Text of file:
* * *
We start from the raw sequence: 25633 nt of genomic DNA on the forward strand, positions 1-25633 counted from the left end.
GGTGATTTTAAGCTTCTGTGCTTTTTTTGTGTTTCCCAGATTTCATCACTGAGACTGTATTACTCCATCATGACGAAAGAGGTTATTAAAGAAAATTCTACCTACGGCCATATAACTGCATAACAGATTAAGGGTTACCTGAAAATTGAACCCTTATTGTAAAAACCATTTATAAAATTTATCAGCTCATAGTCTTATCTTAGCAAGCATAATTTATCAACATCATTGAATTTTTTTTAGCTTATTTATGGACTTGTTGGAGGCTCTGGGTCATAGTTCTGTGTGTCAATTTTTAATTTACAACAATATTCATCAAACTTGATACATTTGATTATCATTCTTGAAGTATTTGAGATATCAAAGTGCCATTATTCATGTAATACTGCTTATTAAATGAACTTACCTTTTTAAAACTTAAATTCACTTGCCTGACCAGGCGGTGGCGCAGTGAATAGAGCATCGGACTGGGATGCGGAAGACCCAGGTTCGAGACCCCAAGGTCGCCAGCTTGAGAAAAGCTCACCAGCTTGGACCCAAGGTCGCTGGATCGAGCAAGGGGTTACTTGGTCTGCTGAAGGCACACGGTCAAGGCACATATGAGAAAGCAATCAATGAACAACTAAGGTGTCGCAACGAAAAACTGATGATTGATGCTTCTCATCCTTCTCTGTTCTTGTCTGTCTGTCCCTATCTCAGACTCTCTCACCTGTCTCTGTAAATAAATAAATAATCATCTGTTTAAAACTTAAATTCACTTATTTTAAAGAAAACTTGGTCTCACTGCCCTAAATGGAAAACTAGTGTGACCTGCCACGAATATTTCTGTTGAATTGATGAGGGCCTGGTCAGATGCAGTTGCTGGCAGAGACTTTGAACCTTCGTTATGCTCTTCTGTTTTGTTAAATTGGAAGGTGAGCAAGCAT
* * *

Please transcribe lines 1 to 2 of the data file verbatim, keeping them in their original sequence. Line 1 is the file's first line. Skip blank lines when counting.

We start from the raw sequence: 25633 nt of genomic DNA on the forward strand, positions 1-25633 counted from the left end.
GGTGATTTTAAGCTTCTGTGCTTTTTTTGTGTTTCCCAGATTTCATCACTGAGACTGTATTACTCCATCATGACGAAAGAGGTTATTAAAGAAAATTCTACCTACGGCCATATAACTGCATAACAGATTAAGGGTTACCTGAAAATTGAACCCTTATTGTAAAAACCATTTATAAAATTTATCAGCTCATAGTCTTATCTTAGCAAGCATAATTTATCAACATCATTGAATTTTTTTTAGCTTATTTATGGACTTGTTGGAGGCTCTGGGTCATAGTTCTGTGTGTCAATTTTTAATTTACAACAATATTCATCAAACTTGATACATTTGATTATCATTCTTGAAGTATTTGAGATATCAAAGTGCCATTATTCATGTAATACTGCTTATTAAATGAACTTACCTTTTTAAAACTTAAATTCACTTGCCTGACCAGGCGGTGGCGCAGTGAATAGAGCATCGGACTGGGATGCGGAAGACCCAGGTTCGAGACCCCAAGGTCGCCAGCTTGAGAAAAGCTCACCAGCTTGGACCCAAGGTCGCTGGATCGAGCAAGGGGTTACTTGGTCTGCTGAAGGCACACGGTCAAGGCACATATGAGAAAGCAATCAATGAACAACTAAGGTGTCGCAACGAAAAACTGATGATTGATGCTTCTCATCCTTCTCTGTTCTTGTCTGTCTGTCCCTATCTCAGACTCTCTCACCTGTCTCTGTAAATAAATAAATAATCATCTGTTTAAAACTTAAATTCACTTATTTTAAAGAAAACTTGGTCTCACTGCCCTAAATGGAAAACTAGTGTGACCTGCCACGAATATTTCTGTTGAATTGATGAGGGCCTGGTCAGATGCAGTTGCTGGCAGAGACTTTGAACCTTCGTTATGCTCTTCTGTTTTGTTAAATTGGAAGGTGAGCAAGCAT